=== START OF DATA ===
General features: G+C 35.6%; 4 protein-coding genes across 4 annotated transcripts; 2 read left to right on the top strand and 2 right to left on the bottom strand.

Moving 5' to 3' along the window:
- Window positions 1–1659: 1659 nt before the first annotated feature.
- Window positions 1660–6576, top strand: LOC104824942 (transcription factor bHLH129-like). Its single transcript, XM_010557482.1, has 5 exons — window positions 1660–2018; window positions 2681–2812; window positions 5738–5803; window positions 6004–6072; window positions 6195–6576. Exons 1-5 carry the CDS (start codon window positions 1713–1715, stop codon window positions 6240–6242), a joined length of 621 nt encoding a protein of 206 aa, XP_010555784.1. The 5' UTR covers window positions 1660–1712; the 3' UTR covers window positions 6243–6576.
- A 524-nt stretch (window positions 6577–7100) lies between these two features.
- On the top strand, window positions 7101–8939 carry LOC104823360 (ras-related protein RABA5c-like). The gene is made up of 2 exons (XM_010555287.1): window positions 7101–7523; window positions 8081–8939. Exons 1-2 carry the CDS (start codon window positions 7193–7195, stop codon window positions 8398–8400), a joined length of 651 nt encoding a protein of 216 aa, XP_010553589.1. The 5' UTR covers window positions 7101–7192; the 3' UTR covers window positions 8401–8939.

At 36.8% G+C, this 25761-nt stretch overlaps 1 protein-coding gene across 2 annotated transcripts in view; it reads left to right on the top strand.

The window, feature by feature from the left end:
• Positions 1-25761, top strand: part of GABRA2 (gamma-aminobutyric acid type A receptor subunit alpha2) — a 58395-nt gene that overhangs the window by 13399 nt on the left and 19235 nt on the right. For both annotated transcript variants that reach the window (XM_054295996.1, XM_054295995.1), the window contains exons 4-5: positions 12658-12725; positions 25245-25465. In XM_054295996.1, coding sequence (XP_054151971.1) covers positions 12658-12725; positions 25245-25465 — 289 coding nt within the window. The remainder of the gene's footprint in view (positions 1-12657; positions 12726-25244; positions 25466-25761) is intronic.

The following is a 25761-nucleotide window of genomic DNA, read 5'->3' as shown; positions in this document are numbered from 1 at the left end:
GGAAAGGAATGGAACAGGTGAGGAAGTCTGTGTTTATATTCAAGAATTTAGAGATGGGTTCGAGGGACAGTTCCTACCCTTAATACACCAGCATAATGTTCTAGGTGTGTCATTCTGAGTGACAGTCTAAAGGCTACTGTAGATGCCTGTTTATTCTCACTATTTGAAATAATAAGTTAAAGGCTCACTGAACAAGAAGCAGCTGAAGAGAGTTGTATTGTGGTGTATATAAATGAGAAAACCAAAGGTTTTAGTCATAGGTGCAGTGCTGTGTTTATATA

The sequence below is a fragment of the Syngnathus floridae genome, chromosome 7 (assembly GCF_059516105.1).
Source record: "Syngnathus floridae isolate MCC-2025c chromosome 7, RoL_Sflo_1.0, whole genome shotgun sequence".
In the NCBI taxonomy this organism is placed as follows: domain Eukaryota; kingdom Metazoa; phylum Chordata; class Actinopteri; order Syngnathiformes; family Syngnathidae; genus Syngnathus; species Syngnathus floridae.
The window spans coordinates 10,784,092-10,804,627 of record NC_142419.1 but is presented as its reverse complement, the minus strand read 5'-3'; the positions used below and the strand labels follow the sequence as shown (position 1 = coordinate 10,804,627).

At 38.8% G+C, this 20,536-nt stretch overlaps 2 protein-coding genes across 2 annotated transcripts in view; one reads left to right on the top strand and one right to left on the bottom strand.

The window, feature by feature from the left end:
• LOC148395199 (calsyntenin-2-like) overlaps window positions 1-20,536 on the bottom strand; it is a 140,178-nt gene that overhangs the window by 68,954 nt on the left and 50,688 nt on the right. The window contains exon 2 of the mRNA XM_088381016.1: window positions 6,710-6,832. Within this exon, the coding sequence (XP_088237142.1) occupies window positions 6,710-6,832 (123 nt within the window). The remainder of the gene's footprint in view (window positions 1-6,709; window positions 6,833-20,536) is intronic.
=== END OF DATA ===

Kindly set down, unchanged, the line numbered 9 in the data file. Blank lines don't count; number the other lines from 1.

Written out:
• Positions 1-25761, top strand: part of GABRA2 (gamma-aminobutyric acid type A receptor subunit alpha2) — a 58395-nt gene that overhangs the window by 13399 nt on the left and 19235 nt on the right. For both annotated transcript variants that reach the window (XM_054295996.1, XM_054295995.1), the window contains exons 4-5: positions 12658-12725; positions 25245-25465. In XM_054295996.1, coding sequence (XP_054151971.1) covers positions 12658-12725; positions 25245-25465 — 289 coding nt within the window. The remainder of the gene's footprint in view (positions 1-12657; positions 12726-25244; positions 25466-25761) is intronic.